Striking Dancers

As I left work last night, and stood on the corner of 13th and F, I heard the sound of a brass quintet, playing in the rain. I turned down toward the Warner, and listened as they finished the end of Lo, How a Rose E’er Blooming. As I listened to the final notes ring out over the white noise of the cabs and cars driving down F St in the rain, and the angry crowd at the doors of the Warner Theater became more clear, I was handed a pink sheet of paper. Reading it, the dancers at the Washington Ballet were claiming all manner of unfair treatment at the hands of the Management. Lacking, however, were specifics about their claims: they complained about the working environment, but made no reference to the problem. They made claims about injuries, but not about what caused them. Essentially, I was given the Union’s propaganda boiler plate without any specifics.

The performance was cancelled for last night, as well as for tonight’s performance. The dancers have chosen to hit the company where it hurts, as the Nutcracker is the best selling show for the company all season. Apparently the dancers want to call it a Lockout, instead of a Strike, so they can collect unemployment while striking. Between that, and the lack of depth in their claims, perhaps it’s the dancers that are to blame if you’re unable to see the show you paid for. Especially in light of this paragraph in today’s Post:

In a letter to AGMA that the ballet provided last night to The Washington Post, Palmquist stated that in the proposed interim agreement he gave to the dancers this week he had included guarantees about continued employment for the company’s dancers “that are unheard of in the ballet world.”

But, strike they will.

31 Comments so far

  1. Don (unregistered) on December 16th, 2005 @ 2:38 pm

    You’d never know it to look at the Washington Post article but in fairness to the dancers this fight is a long time coming. I remember reading articles about issues over a year ago and a little judicious googling turns up this article from January of this year. The same site has other articles about ongoing difficulties through the year.

    Certainly the WB management doesn’t look so hot. Here’s a WaPo article from earlier this year about cancelling a big-deal appearance overseas, supposedly over per diem negotiations.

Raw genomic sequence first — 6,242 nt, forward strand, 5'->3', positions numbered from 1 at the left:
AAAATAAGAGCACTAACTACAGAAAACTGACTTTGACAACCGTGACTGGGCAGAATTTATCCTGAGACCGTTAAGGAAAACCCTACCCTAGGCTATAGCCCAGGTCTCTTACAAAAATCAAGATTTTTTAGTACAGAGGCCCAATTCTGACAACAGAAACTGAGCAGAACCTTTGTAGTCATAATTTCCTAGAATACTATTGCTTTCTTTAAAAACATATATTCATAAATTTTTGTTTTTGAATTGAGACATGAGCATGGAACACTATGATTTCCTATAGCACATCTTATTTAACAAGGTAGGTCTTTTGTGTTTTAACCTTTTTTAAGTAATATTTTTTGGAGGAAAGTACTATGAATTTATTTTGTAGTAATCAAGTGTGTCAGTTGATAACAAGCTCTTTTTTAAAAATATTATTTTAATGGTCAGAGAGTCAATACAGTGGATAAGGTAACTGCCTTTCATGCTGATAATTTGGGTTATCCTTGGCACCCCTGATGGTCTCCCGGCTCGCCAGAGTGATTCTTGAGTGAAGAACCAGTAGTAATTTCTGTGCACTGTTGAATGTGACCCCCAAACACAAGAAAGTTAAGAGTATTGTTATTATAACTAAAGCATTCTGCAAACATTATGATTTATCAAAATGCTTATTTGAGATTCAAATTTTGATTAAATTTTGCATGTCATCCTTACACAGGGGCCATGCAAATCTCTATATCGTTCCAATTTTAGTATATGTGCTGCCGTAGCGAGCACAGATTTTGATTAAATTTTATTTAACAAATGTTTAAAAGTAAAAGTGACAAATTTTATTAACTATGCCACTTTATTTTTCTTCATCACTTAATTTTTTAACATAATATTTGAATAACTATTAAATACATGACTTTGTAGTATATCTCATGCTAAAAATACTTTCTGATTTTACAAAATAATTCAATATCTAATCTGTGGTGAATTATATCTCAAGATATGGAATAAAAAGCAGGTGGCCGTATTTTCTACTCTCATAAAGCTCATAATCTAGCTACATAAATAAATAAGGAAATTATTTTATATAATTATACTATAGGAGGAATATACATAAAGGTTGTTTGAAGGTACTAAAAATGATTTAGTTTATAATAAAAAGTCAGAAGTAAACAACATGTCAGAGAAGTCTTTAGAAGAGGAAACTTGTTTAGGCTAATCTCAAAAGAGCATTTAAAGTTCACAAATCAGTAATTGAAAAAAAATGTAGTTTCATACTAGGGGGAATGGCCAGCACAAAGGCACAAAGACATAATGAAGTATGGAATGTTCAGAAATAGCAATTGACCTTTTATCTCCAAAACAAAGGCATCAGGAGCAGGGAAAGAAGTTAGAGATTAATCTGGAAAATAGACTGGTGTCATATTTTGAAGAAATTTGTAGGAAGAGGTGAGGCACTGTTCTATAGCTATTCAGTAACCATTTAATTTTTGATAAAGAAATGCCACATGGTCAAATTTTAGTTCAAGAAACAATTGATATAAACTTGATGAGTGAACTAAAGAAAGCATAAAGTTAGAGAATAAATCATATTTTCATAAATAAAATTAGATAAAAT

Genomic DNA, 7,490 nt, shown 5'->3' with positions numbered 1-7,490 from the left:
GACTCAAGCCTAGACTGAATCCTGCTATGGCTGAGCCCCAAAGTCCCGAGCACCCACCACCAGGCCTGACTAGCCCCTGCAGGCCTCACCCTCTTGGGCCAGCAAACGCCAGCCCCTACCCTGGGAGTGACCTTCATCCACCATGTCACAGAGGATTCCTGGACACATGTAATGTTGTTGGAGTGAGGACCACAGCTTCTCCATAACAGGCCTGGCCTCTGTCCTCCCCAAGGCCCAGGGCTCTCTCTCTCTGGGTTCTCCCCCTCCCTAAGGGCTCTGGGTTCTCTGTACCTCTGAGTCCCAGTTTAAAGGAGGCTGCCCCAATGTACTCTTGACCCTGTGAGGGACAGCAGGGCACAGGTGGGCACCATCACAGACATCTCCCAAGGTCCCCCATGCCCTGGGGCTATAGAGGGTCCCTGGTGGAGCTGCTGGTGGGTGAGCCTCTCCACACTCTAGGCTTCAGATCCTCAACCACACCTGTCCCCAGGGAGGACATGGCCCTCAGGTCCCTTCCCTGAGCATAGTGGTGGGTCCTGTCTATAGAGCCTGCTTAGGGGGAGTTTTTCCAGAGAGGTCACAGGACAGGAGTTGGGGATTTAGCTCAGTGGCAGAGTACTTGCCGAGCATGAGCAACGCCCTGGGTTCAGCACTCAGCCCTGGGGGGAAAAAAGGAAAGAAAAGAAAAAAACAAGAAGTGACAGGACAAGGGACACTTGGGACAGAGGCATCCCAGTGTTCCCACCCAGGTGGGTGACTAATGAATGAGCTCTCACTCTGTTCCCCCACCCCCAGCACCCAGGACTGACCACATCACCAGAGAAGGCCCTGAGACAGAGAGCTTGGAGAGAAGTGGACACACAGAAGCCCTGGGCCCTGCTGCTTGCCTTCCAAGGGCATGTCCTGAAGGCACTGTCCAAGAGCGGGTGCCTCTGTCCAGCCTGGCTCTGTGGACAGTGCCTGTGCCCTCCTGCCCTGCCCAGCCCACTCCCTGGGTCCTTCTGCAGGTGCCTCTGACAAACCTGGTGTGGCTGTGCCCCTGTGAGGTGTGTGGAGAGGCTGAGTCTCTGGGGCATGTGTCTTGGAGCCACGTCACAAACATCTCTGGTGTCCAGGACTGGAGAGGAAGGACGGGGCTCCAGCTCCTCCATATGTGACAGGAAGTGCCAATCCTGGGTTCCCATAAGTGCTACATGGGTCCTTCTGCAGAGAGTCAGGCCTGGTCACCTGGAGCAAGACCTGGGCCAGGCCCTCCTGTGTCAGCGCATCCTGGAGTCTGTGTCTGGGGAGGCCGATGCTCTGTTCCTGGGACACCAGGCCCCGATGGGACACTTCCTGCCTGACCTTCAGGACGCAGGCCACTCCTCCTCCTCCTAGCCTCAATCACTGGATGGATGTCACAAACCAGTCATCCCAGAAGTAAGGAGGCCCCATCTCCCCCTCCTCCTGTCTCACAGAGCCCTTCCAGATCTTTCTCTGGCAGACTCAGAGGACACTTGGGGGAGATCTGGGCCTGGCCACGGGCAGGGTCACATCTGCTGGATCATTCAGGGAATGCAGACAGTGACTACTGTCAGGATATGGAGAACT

Having worked for an organization years ago that rejected unionization by a 3-1 and then three years later approved it 2-1 I am inclined to believe that a non-union shop that elects to unionize is one where management and worker relations are not good. My experience was with a large college so perhaps the dynamics are different in a small dance troup but in my experience things have to go seriously bad before workers invite in outsiders they have to pay to do their negotiation for them.

    As far as their generic flyers, there’s a lot of federal regulation about how unions and employers communiate with each other; it’s very possible the lack of specificity isn’t something they have a choice about. I know for a fact that there’s significant regulation restricting how an employer communicates things to employees considering unionizing and how they can negotiate with union workers. I’d be surprised if it didn’t flow the other way too.


  2. Yuda (unregistered) on December 17th, 2005 @ 3:25 am

    When presented with an unclear situation as to whether management or the union is in the wrong, I find the safe bet is to assume it’s management.


  3. lleb (unregistered) on December 18th, 2005 @ 4:10 pm

    Please,the main problem is the dancers perform 4-8 different roles on any given day during the performances of Nutcracker. They dont get to rest their bodies. There are not retirement packages for the older dancers who as females over 30 may not have much longer to perform. The hierarchy at the company has the same 4 dancers performing ALL the principal roles. No one else is given an opportunity regardless of their ability and/or willingness to learn. Regardless of this fact,the dancers who voted for the union AND encouraged a strike were the dancers who are chosen for the principal roles. Their influence as principals weighed heavily on the other dancers of much less rank and brought about this situation. other dancers felt that if the principals were lobbying hard, there is indeed a problem with managemment. A little more investigation by the writer who walked down the street in front of the warner theater is in order! To ask the striker to break out of the line to speak in freezing cold weather and convince someone on the spot about the strike validity is unfair and unkind.


  4. Tom Bridge (unregistered) on December 18th, 2005 @ 4:16 pm

    And yet, the rest of the Nutcracker was cancelled yesterday. Now, the strike has brought cost you your job, and may well jeopardize the company as a whole. This has done two things: made the market for ballet a smaller place, causing greater competition for jobs, and made the union itself look bad.